WANTED: Adventurous Human Female Willing to Anger the Gods, Bear Hybrid Abomination.
If you’re the kind of carefree woman who loves science and doesn’t mind treating her womb like an amusement park, pay close attention, because there may be a fun opportunity here. Dr. George Church, a genetics professor at Harvard Medical School, recently raised a few eyebrows (and hackles) when he discussed the possibility of cloning a Neanderthal. “The first thing you have to do is to sequence the Neanderthal genome, and that has actually been done,” said Church. “The next step would be to chop this genome up into, say, 10,000 chunks and then synthesize them. Finally, you would introduce these chunks into a human stem cell. If we do that often enough, then we would generate a stem cell line that would get closer and closer to the corresponding sequence of the Neanderthal. Finally, we assemble all the chunks in a human stem cell, which would enable you to finally create a Neanderthal clone.”
This may sound complicated, but biotechnology is advancing so quickly that within 20 years, experts believe high school kids will have access to this kind of experiment. But Church says he’ll need one last component: a volunteer. “Now, I need an adventurous female human [to carry the Neanderthal child].” When confronted by journalists, Church stated that he has no plans right now to perform this experiment, but a female volunteer would be necessary since we have no artificial equivalent of the human womb.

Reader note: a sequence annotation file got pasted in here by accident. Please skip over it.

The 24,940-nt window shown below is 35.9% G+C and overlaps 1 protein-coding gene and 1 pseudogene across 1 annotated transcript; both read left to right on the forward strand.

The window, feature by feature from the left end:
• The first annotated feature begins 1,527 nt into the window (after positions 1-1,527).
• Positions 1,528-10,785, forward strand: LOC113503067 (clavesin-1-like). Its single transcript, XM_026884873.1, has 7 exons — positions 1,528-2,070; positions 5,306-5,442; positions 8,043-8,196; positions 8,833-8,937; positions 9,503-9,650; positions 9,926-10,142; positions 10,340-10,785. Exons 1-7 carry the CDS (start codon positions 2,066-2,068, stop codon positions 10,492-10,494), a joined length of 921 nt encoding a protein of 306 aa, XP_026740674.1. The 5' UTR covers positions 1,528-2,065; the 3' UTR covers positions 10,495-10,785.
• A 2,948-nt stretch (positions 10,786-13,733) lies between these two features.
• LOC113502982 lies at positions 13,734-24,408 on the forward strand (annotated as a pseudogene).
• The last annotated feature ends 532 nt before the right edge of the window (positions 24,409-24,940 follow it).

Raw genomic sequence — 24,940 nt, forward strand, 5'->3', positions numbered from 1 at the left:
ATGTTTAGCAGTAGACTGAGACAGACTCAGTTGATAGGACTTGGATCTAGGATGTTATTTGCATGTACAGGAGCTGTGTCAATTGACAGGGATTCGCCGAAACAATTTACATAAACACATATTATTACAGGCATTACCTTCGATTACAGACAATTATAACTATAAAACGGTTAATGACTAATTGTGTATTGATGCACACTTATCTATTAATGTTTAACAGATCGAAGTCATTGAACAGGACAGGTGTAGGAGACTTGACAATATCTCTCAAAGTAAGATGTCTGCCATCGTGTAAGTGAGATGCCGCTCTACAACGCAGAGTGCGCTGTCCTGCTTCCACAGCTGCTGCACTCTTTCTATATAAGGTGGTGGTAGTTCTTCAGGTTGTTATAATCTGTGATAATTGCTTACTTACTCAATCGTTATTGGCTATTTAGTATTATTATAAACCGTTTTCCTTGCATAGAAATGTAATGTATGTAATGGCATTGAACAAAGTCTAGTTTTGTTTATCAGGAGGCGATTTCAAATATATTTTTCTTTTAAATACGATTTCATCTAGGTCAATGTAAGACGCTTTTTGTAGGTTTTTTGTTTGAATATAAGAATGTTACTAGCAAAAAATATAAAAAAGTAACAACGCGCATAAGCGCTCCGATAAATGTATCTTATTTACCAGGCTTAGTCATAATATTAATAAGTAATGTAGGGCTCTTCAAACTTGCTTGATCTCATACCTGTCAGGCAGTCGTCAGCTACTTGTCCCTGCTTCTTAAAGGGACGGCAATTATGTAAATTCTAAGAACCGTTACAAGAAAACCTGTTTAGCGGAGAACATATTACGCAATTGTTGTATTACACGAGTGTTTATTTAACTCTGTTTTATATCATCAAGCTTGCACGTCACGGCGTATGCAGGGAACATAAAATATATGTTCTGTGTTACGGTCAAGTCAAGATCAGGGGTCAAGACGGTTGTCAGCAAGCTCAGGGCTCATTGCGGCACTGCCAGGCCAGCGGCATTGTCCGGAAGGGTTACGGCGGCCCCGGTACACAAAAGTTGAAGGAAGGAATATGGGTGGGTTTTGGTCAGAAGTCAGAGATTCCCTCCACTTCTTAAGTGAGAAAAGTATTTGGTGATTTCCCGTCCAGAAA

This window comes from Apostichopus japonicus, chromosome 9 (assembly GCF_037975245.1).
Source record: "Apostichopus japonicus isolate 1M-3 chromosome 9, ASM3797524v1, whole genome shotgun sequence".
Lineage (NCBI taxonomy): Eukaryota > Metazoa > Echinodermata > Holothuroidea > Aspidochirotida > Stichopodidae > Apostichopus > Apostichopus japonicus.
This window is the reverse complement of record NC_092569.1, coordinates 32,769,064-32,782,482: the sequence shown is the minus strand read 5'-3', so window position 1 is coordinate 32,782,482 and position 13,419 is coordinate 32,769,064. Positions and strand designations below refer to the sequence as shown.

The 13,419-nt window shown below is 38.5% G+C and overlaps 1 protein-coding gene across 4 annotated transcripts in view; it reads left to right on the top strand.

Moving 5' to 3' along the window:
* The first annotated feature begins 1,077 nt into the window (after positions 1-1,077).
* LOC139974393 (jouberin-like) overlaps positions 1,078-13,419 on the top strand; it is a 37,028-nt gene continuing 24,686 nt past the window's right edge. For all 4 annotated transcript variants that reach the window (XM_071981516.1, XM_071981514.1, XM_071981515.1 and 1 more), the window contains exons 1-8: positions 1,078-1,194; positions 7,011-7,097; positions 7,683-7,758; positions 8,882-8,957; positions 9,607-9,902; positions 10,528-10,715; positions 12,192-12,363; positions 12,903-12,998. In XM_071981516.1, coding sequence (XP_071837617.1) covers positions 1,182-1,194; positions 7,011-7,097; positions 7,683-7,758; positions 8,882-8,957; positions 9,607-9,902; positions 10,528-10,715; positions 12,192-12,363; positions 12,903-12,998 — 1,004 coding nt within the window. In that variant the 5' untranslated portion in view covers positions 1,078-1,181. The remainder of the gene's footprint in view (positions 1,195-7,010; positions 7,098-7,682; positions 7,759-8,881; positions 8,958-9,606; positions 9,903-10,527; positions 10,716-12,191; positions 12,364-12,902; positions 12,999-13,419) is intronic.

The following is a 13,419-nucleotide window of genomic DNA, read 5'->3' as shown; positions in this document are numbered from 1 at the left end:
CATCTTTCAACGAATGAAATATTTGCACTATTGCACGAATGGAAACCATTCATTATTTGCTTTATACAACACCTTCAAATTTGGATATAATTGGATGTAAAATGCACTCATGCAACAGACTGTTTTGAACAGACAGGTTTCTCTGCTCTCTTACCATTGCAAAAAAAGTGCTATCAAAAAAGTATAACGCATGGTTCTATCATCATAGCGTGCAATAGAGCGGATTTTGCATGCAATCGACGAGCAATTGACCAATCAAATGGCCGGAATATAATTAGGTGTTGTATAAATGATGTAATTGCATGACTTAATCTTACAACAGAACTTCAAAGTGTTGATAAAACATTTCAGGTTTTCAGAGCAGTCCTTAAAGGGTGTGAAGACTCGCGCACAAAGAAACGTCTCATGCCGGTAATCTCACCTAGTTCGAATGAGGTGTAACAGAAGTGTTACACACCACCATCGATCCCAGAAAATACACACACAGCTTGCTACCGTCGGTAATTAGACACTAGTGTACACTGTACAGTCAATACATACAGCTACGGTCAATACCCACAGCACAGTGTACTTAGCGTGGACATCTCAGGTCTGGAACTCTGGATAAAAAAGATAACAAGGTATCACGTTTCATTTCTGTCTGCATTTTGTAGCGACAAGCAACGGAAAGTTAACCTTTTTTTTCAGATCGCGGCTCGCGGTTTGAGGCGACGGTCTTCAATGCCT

Neanderthals have been extinct for almost 45,000 years. Why they disappeared and whether they interacted with modern humans is still a hot debate in paleontology. They were physically stronger than us and may have been just as intelligent, if not smarter. Whether one considers them a sub-species of homo sapiens or a separate species of their own doesn’t change the fact that they were probably quite human in many respects. Many countries have laws against cloning human beings and it’s not clear if or when this kind of experiment will be attempted, but it seems likely that advanced biotechnology will make bringing back a Neanderthal distinctly possible — legal or not.
The ethical problems here are obviously piled high. “Should we be playing God” and, “We shouldn’t necessarily do it just because we can,” are only the most obvious, boring ones. A more interesting problem, at least for the scientists, is that unlike most of their animal experiments, this one can’t end with killing the specimen. This experiment would involve a lifetime commitment to a conscious, communicating being with significant genetic differences from everyone else on the planet. And we’d certainly need to clone more than one. So we’d be creating a race of people and couldn’t just cart them off to some theme park island, no matter how charming Richard Attenborough seems. Neanderthals would have human rights, and we would have a great responsibility to give them a quality, human life.